Bosnia & Herzegovina’s worsening civic space conditions are a warning of what’s to come

Source/Author: CIVICUS Monitor

The CIVICUS Monitor announced in a new report Wednesday that it has downgraded Bosnia & Herzegovina’s civic space to ‘obstructed’ in its annual ratings, as worsening attacks on activists, journalists and LGBTQI+ groups threaten the cohesion of the Western Balkan nation.

The report, People Power Under Attack 2023, details civic space conditions in 198 countries and territories. In Bosnia & Herzegovina, the downgrade from the relatively free category of ‘narrowed’ to ‘obstructed,’ where authorities often hinder people’s rights, is the result of a slew of violations from assaults on demonstrators to restrictive legislation.

The incidents mostly occurred in Republika Srpska, one of Bosnia & Herzegovina’s two constituent parts, but they put freedoms at risk across the whole country.

“The attacks on civil society in Bosnia & Herzegovina in 2023 are alarming. But they do not exist in a vacuum,” said Tara Petrović, CIVICUS Monitor’s Europe research lead. “The backslide takes place amid a deepening political crisis as authorities in Republika Srpska threaten secession and undermine the 1995 peace agreement.”

The CIVICUS Monitor rates each country’s civic space conditions based on data collected throughout the year from country-focused civil society activists, regionally-based research teams, international human rights indices and the Monitor’s own in-house experts. The data from these four separate sources are then combined to assign each country a rating as either ‘open,’ ‘narrowed,’ ‘obstructed,’ ‘repressed’ or ‘closed.’

This year, nearly a third of humanity, or 30.6% of the global population, lives in ‘closed’ societies, the most restrictive possible environments. This is the highest percentage of people in ‘closed’ countries the CIVICUS Monitor has recorded since its first report in 2018.

Meanwhile, just 2.1% of people live in ‘open’ countries, where civic space is both free and protected, the lowest percentage yet and almost half the rate of six years ago. Together, these statistics point to a world in crisis.

“We are witnessing an unprecedented global crackdown on civic space,” said CIVICUS Monitor lead researcher Marianna Belalba Barreto. “Bosnia & Herzegovina is part of this dire trend, led by politicians sowing further division.”

In 2023, Republika Srpska saw a spike in attacks on LGBTQI+ groups, including assaults on a women’s march and a social centre for displaying rainbow flags, a police ban on a film screening by an LGBTQI+ organisation and a brutal attack by armed thugs which sent three activists to hospital. Leading politicians then fanned the flames by advocating for a ban on LGBTQI+ events and announcing a new law to restrict LGBTQI+ groups.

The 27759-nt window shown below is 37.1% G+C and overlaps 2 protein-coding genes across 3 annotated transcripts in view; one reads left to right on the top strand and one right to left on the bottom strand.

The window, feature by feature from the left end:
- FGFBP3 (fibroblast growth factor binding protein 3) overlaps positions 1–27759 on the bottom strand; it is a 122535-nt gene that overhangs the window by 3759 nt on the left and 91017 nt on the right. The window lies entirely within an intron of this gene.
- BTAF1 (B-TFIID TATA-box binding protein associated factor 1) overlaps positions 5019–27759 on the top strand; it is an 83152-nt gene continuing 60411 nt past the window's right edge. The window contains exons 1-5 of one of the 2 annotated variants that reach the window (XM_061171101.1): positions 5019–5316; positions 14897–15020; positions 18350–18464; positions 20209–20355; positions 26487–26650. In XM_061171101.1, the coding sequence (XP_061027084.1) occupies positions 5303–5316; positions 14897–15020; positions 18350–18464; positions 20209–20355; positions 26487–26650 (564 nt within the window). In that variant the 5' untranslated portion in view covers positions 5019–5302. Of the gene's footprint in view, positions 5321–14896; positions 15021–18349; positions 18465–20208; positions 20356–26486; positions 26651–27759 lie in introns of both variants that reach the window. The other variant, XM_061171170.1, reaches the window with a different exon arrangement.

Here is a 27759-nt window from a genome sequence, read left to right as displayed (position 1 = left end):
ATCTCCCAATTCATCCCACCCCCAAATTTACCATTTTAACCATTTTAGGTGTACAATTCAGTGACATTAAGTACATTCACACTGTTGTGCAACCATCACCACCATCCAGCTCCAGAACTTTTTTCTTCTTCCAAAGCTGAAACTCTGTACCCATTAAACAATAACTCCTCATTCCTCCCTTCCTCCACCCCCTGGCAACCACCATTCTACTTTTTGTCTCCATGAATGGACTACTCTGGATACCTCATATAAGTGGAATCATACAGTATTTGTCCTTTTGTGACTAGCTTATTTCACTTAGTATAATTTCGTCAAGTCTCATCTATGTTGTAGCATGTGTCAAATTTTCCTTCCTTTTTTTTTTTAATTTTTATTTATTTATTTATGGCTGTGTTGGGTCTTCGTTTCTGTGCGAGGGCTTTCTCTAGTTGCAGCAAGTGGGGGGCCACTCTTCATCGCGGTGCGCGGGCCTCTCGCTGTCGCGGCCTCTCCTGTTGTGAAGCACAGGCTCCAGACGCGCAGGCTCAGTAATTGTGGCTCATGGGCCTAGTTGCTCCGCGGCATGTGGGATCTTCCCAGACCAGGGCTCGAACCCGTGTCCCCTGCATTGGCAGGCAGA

“Right wing groups in Eastern Europe and elsewhere often attack LGBTQI+ people first before seeking to restrict rights for everyone,” said Petrović. “The events in Republika Srpska appear straight out of the Putin-Orban playbook.”

Media freedom is under threat too. Republika Srpska criminalised defamation in August, despite domestic and international criticism, endangering independent media already at risk of political smear campaigns in a country where attacks on journalists usually go unpunished.

2023 also saw a rise in dangerous speech, including from Republika Srpska leader Milorad Dodik, who denies the Srebrenica Genocide and stands accused of undermining the peace agreement which ended the Bosnian war.

Things may get worse. The National Assembly of Republika Srpska introduced a Foreign Agent Law resembling legislation in Hungary and Russia that allows the government to restrict funding and obstruct the work of independent civil society. If passed, it would have a chilling effect on activism.

“This combination of direct attacks on basic freedoms and a toxic political atmosphere should raise alarm bells that Bosnia & Herzegovina is headed in the wrong direction,” said Dajana Cvjetković of the Sarajevo-based Centre for Civil Society Promotion. “The international community must stand with civil society in Bosnia & Herzegovina by prioritising fundamental freedoms in all engagements with the authorities.”

The other downgraded countries this year are Bangladesh (closed), Germany (narrowed), Kyrgyzstan (repressed), Senegal (repressed), Sri Lanka (repressed) and Venezuela (closed).

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